Gone, But Not Forgotten
Whenever my siblings have been visiting, it’s always so quiet when they leave. It’s not, of course, that they are boisterous or demand a lot of activity. It’s just that Bill and I live a very quiet (read, dull) life. So as soon as Bec pulled away from our house yesterday morning to head back home to Arizona, the quietness settled around me. As is typical of all visitors, Bec forgot a few things: the cherries and grapes she had bought to eat on the road, her water bottle, and other things that we will discover over the next few days. The worst thing that any of my siblings ever forgot was the time that my brother visited with his kids over some school break and they left our house for home at the crack of dawn, forgetting to take the school books they had brought along to study. They made it to Colorado Springs before they had to turn around and come back.
Bill continues to work on the playhouse. He assures me he is almost finished. Today he is putting up the siding. I have been joking with him that if we ever have a tornado, I’m going to go to the playhouse because it is most assuredly built stronger than the house in which we live. You know, homes built in the 70s and all……
Law and Order
This past Friday, Jen had to take Bec to the emergency room for a non-life-threatening situation involving her hearing aid (growing old is not for wimps), which, while not a bit dangerous, had to be taken care of. Unfortunately, the need didn’t arise until 10:30 that night, after they had both been going to bed. Off they went, and the situation was handled. As they were driving back home, Jen noticed flashing red and blue lights behind her. She pulled over, assuming the lights would speed by her, but ooooooh no; instead, a cop got out of the car and began walking over to Jen’s car. “Hello,” he said to Jen. “How are things going tonight?” “Not so good,” Jen assured the police officer. “We are just returning from a trip to the emergency room where I took my sister.” After checking to make sure Bec was breathing, he asked Jen if she realized that she had stopped her car at the last stoplight in the pedestrian walking area. Remember, it is past midnight at this point. As you can imagine, pedestrians abounded. Not. “No Officer, I didn’t,” Jen told him. He took her information, and then informed the perp that he needed to go check for outstanding warrants. Egads. Jen told him her alias was Grammie. (Not really, but seriously? Two grandmas wearing almost pajamas?) I’m happy to tell you there were no outstanding warrants. When they got home, Jen admitted two things to Bec. The first is that prior to the hearing aid situation arising, Jen had taken two Advil PMs. The second is that she hadn’t brought her cell phone with her. Since Bec learned while in the emergency room that her phone was nearly dead, if they had needed to have to place that one allowed phone call, they would have had to use Jen’s IPAD to Facetime BJ. Since then, Bill and I have both been cognizant that we nearly always stop in the pedestrian area. Little did we know that there is a police officer in Fort Collins who is enforcing the law one grandmother at a time.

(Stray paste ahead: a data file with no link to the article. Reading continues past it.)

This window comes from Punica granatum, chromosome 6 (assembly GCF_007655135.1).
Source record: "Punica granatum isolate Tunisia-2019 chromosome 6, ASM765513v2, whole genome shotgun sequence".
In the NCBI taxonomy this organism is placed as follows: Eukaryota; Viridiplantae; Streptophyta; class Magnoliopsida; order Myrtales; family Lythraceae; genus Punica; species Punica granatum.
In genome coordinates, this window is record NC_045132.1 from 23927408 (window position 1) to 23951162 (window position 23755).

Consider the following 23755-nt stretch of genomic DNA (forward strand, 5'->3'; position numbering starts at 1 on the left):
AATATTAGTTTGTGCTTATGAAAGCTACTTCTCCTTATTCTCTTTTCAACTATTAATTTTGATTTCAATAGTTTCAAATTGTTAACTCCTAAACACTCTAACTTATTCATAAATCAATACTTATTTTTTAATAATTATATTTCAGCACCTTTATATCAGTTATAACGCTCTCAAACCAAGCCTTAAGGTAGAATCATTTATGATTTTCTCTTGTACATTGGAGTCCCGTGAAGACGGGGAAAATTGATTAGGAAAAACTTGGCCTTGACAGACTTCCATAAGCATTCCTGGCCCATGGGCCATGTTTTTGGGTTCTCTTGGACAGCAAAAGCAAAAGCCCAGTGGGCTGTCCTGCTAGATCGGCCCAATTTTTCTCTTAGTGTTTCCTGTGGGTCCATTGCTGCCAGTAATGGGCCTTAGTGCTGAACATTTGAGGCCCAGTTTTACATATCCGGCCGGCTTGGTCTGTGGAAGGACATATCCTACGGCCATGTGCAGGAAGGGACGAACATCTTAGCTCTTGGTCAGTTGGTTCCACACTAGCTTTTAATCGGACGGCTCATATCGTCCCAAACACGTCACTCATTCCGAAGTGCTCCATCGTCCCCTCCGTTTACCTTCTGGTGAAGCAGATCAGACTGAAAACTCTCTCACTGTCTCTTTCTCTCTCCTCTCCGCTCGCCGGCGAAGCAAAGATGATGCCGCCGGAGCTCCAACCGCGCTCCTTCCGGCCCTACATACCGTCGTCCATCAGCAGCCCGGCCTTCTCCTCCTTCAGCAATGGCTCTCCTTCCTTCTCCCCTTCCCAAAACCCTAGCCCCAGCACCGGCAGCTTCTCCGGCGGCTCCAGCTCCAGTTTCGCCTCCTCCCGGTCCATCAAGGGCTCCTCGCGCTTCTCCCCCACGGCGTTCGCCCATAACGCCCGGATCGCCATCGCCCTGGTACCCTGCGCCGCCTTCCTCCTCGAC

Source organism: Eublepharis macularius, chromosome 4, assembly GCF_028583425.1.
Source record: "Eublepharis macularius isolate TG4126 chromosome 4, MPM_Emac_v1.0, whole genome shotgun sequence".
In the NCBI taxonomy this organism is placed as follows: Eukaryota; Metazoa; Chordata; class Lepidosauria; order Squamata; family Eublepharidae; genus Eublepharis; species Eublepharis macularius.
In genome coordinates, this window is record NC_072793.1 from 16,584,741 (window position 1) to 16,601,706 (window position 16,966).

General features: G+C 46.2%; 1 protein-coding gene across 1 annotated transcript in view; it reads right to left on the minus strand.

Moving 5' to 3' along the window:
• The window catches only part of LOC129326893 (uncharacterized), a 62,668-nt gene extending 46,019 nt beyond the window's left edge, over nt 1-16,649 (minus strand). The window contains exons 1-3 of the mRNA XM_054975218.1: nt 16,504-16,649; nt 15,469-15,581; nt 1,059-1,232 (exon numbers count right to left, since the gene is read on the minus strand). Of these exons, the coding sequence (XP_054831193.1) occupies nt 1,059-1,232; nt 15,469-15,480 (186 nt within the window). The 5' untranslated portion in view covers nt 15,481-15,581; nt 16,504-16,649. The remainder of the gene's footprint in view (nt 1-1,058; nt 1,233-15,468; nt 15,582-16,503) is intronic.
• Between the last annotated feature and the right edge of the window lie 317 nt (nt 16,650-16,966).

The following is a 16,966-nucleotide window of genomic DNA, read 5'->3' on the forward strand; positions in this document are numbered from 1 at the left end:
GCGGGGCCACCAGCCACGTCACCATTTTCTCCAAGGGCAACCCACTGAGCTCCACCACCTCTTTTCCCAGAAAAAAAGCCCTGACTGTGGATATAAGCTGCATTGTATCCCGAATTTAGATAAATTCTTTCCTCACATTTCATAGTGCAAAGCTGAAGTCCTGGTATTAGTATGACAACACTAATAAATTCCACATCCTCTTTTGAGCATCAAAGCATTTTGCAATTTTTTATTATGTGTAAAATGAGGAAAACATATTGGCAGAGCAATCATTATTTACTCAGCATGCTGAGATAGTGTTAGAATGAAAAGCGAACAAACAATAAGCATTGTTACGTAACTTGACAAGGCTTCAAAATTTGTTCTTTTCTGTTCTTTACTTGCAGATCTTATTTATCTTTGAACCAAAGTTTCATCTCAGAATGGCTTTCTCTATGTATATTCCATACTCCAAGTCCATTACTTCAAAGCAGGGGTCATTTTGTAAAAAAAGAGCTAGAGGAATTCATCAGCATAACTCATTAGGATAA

I was all set to settle into my recliner yesterday evening to watch the news and perhaps catch up on some shows we have recorded. Suddenly my telephone dinged. A text message from Addie. “Are you coming to my softball game tonight?” Well of course I am, since you asked. How could I possibly say no? So following a dinner involving gyros, Bill and I headed north a couple of miles to watch Addie play ball. We didn’t stay for much of the game, but got to see Addie up at bat one time. She hit the ball, but was tagged out at first base. Well, at least she got a hit, I said to Bill. No she didn’t, he answered. Apparently if you are tagged out at first, it isn’t counted as a hit. Hmmmpf. That’s a stupid rule, and she got a hit in my book. Apparently she got a hit that even her papa would accept later in the game, and the team went on to win, coming back from a 10 point deficit.